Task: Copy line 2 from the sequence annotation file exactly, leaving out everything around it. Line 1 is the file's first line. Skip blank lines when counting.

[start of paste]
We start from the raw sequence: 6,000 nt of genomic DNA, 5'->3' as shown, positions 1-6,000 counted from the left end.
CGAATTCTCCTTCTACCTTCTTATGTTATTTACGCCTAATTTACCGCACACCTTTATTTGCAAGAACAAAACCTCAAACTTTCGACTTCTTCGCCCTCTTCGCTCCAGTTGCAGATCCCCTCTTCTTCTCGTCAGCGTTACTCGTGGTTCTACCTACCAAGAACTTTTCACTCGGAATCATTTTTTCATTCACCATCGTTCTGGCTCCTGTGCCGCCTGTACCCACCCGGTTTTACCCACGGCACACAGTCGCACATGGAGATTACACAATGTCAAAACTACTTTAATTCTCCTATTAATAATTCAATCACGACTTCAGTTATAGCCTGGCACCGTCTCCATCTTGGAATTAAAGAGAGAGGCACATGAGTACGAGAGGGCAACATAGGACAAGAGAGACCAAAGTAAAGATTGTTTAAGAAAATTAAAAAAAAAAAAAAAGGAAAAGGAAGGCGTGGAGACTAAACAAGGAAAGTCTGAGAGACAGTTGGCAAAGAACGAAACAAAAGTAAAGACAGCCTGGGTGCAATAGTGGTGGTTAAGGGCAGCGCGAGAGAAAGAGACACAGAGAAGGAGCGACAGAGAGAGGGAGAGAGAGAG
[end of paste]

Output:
CGAATTCTCCTTCTACCTTCTTATGTTATTTACGCCTAATTTACCGCACACCTTTATTTGCAAGAACAAAACCTCAAACTTTCGACTTCTTCGCCCTCTTCGCTCCAGTTGCAGATCCCCTCTTCTTCTCGTCAGCGTTACTCGTGGTTCTACCTACCAAGAACTTTTCACTCGGAATCATTTTTTCATTCACCATCGTTCTGGCTCCTGTGCCGCCTGTACCCACCCGGTTTTACCCACGGCACACAGTCGCACATGGAGATTACACAATGTCAAAACTACTTTAATTCTCCTATTAATAATTCAATCACGACTTCAGTTATAGCCTGGCACCGTCTCCATCTTGGAATTAAAGAGAGAGGCACATGAGTACGAGAGGGCAACATAGGACAAGAGAGACCAAAGTAAAGATTGTTTAAGAAAATTAAAAAAAAAAAAAAAGGAAAAGGAAGGCGTGGAGACTAAACAAGGAAAGTCTGAGAGACAGTTGGCAAAGAACGAAACAAAAGTAAAGACAGCCTGGGTGCAATAGTGGTGGTTAAGGGCAGCGCGAGAGAAAGAGACACAGAGAAGGAGCGACAGAGAGAGGGAGAGAGAGAG